Sometimes, despite all the power-walking, running; having the encouraging ear, shoulder-to-cry-on and hugs from Love Chunks; effective medication and my own homemade version of cognitive therapy; my own little Black Dog can make its presence felt.
It is when I'm at my most exhausted - an unwanted triumvirate of physical, mental and social fatigue that seems to eat away my spirit, overly inflate my disappointments and perceived failings and destroys the ability to see the good things that surround me - this is when the Black Dog arrives to sit by my side, making me lean on him for support; support that's anything but. Instead, his presence makes me stumble and again wonder why my back feels weak, why I don't want to go out the front door and talk to anyone or find the energy to do anything other than sleep.
But sleep is not something that comes easily, if at all. Sleeping during the day would be lovely, the perfect way to escape but I have responsibilities to fulfil - getting my child out bed, her lunch made, breakfast eaten, pets fed, daughter walked safely to school. Start work, take care of the house, respond to phone calls, emails, letters, bills and enquiries. Keep writing; writing the stuff I want to write instead of the stuff I should write, and put it all aside again to pick up Sapphire from school, be a good mother, good wife, good friend, good person.....
"How was your day today, Who did you play with, Did you eat all of your lunch, What did the teacher say about me volunteering for the spring festival, Can Maya stay for dinner, How on earth did you get green paint on your culottes, Where is your water bottle, You'd better go and collect the eggs before it gets dark, Why didn't you make your bed this morning, Do you girls want a cup of hot chocolate and to help me make some apple and cinnamon muffins?"
I prattle on, hating myself, but not knowing quite how to stop. It's as though I want to make up for any disappointments or anxiety I've inflicted on Sapphire and for the fact that the six hours previous I'd hidden away inside, wondering just what on earth was wrong with me and why the Black Dog had arrived again.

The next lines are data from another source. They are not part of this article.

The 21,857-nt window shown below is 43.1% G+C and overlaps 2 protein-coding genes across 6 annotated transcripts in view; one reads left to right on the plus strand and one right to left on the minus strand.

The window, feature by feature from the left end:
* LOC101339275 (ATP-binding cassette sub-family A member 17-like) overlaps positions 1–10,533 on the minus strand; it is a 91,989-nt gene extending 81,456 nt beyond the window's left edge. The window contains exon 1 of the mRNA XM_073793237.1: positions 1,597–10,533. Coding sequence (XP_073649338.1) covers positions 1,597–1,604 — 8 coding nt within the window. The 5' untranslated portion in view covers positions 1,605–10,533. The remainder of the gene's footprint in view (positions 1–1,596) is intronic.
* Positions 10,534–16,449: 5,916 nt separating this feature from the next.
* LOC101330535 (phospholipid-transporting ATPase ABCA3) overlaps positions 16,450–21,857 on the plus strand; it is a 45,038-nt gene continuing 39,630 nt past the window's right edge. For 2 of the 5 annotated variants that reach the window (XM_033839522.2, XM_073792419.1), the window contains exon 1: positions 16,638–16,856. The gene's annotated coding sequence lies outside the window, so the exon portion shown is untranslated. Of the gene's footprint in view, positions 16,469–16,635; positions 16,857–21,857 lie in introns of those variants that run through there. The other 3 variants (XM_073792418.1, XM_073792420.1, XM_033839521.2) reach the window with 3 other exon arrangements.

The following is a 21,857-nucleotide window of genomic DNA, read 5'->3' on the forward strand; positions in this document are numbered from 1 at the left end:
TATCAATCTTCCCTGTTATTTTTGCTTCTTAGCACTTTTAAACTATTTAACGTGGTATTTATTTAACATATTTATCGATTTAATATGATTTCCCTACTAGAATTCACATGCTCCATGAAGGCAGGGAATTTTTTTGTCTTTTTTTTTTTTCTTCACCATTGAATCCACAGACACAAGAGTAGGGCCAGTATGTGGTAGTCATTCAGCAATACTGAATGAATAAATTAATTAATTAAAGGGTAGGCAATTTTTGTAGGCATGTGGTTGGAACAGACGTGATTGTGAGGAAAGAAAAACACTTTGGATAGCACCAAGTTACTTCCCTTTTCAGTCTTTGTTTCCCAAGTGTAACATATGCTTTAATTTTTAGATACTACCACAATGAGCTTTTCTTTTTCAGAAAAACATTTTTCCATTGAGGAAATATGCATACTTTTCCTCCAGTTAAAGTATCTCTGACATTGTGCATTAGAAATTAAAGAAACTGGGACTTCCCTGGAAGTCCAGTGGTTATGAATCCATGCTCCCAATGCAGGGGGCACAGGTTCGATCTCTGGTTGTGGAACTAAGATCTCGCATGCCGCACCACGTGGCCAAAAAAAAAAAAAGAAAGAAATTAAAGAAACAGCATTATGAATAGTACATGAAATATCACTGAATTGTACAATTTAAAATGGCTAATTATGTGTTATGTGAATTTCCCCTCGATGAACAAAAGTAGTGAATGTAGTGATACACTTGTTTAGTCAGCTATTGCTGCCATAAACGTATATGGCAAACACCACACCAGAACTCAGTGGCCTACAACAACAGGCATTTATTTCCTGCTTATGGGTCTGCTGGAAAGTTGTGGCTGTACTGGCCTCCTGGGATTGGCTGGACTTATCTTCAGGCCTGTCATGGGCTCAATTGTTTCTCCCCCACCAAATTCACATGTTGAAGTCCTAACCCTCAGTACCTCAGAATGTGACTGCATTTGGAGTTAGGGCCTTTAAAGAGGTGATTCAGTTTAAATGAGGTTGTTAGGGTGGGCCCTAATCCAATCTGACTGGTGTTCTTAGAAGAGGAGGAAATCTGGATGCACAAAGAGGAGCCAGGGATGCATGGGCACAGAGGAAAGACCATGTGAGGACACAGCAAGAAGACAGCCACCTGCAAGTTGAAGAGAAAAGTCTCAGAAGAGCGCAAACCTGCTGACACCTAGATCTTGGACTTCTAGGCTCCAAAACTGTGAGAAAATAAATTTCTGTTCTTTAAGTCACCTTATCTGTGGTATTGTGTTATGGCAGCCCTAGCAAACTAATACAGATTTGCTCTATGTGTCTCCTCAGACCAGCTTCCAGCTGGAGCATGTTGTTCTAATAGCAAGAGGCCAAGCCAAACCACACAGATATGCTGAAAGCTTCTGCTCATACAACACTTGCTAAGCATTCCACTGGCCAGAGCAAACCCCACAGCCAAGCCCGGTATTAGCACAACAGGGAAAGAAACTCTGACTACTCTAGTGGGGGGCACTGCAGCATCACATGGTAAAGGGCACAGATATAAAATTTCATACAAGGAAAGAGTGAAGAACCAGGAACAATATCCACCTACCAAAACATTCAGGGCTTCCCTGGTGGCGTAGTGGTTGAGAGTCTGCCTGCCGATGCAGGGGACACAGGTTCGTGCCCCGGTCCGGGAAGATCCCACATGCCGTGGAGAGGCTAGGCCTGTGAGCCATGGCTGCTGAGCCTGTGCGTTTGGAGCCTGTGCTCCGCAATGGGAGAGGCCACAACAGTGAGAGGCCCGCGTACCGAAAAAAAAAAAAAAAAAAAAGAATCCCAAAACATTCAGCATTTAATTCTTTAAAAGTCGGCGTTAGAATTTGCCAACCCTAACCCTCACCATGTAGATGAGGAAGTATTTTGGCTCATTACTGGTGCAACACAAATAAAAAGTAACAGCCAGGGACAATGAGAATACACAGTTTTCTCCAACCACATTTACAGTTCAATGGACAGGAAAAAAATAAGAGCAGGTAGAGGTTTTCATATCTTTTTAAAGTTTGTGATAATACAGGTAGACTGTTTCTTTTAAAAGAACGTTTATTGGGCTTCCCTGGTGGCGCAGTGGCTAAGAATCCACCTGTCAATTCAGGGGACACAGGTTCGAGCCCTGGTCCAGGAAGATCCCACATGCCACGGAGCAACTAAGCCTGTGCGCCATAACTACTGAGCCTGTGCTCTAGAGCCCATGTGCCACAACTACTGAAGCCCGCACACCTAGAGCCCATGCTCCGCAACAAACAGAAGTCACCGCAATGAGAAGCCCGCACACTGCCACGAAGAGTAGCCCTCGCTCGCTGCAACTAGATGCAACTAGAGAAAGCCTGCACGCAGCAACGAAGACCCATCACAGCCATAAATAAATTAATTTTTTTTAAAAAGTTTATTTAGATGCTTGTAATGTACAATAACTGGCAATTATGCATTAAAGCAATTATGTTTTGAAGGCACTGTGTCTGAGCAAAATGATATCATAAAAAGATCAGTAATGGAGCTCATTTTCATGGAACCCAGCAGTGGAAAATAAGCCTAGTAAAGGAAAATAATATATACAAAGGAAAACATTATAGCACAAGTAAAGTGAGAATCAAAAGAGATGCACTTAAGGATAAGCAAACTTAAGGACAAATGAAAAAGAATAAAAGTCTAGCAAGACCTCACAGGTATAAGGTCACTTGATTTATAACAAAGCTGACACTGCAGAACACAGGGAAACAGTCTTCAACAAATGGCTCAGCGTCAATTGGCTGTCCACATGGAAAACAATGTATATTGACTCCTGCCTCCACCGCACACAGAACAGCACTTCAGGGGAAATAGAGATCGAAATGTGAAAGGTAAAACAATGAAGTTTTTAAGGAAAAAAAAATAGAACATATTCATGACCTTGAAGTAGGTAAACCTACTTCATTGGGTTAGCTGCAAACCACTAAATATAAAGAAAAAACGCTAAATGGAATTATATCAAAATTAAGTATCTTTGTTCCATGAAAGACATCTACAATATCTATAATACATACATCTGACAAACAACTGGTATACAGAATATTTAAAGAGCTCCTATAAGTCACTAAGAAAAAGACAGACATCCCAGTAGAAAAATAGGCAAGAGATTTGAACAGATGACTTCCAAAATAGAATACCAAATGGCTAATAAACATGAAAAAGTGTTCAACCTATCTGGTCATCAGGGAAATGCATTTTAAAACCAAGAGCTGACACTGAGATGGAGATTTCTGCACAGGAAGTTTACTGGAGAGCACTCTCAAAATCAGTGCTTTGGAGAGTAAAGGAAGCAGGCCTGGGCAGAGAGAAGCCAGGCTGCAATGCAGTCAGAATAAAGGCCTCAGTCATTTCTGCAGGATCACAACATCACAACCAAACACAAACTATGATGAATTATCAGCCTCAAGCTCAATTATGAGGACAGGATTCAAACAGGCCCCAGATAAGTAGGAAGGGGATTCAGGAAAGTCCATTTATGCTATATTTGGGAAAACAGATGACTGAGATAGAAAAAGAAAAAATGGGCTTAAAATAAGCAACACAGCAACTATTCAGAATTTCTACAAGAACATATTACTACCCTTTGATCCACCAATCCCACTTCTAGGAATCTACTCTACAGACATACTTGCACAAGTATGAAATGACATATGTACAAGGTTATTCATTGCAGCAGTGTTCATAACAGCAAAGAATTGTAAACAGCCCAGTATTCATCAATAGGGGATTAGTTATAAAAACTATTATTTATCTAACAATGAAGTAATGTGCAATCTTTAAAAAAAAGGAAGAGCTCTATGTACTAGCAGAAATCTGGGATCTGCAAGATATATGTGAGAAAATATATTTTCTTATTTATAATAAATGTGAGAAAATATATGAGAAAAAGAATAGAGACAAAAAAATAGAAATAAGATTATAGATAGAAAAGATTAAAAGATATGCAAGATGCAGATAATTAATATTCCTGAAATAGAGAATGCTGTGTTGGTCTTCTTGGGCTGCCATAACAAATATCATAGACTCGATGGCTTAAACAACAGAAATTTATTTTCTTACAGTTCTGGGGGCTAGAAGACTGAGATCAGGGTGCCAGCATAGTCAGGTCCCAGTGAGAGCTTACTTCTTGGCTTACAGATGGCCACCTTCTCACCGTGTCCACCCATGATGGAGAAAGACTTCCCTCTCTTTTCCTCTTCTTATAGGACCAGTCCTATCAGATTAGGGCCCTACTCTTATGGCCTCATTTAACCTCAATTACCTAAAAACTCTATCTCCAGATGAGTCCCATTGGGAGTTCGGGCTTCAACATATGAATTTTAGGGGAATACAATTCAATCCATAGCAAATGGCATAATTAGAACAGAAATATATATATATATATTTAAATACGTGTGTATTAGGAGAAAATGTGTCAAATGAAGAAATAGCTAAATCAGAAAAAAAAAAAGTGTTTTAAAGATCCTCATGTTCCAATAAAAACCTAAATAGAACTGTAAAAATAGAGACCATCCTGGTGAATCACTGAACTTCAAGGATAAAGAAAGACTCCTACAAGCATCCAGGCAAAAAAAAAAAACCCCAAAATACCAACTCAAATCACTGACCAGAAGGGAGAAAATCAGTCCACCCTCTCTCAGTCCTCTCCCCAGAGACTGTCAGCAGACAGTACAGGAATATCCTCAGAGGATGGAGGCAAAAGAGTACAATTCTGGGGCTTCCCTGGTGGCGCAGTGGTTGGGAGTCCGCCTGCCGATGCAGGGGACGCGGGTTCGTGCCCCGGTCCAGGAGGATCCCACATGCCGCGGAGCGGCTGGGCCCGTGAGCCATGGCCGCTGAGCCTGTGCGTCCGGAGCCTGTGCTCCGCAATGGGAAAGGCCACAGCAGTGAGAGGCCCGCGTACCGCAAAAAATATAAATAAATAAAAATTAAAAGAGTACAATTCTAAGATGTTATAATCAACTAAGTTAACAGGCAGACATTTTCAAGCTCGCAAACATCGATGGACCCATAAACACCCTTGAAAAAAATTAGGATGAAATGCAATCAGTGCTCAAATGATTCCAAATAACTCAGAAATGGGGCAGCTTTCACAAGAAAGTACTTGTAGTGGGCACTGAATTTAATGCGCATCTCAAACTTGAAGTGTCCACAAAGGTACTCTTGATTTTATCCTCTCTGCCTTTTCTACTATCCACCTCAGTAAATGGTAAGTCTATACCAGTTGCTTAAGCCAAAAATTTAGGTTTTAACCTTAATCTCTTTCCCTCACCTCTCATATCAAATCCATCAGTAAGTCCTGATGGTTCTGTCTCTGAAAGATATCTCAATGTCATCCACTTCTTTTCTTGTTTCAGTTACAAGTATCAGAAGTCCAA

The irony is that my little orange dog - Milly - is such a constant presence by my side that she'd be far too jealous to share her space with another. If she was aware. Cars and kids toot and wave as we accompany Sapphire to school in the mornings - Milly's collar jingling as she strains to trot in front of us, proudly leading the way.
In the afternoons, she races for her clip and lead when my alarm beeps at 2:52pm.
"IT'S TIME, ISN'T IT?
It's time for another walk isn't it, time to see Sapphire and get pats from lots of other people and maybe go home the long way via the park and then let Skipper the rabbit out of his hunch so that we can play chasey before coming inside to play with Sapphire and her friend Maya in her bedroom because they like to sing to me, stroke my ears and tie ribbons around my neck while I try to lick them in appreciation for at least a while until I get bored and go and sit back next to you in my beanbag, turning around and around until it's mooshed up just right, giving you my big sad eyes and hoping that you'll soon give me a bigger bowl of dinner than you did last night; with perhaps some stray rashers of bacon draped on top or a crispy fried chicken wing from that Coles BBQ bag that LC didn't eat for lunch today....."